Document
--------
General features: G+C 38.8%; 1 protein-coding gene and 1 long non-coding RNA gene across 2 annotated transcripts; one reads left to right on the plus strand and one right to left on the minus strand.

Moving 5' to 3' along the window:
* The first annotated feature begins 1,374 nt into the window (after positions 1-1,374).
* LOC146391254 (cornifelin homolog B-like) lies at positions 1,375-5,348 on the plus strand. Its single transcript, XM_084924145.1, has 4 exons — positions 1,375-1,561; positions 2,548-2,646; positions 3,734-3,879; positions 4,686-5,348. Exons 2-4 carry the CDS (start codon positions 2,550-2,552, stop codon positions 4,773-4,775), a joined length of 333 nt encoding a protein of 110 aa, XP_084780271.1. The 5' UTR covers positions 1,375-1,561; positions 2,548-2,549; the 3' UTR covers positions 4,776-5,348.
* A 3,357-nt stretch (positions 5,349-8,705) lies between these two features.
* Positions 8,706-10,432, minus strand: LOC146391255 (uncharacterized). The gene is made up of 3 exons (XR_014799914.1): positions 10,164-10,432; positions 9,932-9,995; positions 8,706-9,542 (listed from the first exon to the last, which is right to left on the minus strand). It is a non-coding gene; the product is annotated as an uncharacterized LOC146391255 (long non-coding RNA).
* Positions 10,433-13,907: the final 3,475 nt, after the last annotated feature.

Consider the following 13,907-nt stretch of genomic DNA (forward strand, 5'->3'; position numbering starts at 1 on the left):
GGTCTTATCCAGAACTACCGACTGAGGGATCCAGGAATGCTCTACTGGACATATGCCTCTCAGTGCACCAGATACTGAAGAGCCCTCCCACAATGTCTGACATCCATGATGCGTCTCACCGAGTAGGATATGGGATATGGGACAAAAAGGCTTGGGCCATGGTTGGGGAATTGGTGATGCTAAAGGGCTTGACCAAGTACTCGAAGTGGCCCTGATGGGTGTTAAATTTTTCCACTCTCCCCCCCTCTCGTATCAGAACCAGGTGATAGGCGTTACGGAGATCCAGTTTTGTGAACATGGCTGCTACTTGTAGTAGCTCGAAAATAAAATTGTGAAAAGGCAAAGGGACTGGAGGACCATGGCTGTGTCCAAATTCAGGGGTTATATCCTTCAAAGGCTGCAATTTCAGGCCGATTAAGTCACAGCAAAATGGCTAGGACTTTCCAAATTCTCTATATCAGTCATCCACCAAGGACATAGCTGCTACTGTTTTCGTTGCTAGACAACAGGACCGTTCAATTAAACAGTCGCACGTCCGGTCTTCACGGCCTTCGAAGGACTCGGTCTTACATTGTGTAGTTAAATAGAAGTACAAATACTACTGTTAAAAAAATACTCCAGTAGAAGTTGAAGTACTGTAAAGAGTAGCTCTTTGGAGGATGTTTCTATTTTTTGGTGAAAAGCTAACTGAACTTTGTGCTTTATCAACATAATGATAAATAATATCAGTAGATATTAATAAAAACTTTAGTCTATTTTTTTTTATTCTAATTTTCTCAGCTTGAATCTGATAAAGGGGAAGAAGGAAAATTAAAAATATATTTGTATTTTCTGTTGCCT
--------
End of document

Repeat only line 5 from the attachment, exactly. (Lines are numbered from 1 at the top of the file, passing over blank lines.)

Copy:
* A 3,357-nt stretch (positions 5,349-8,705) lies between these two features.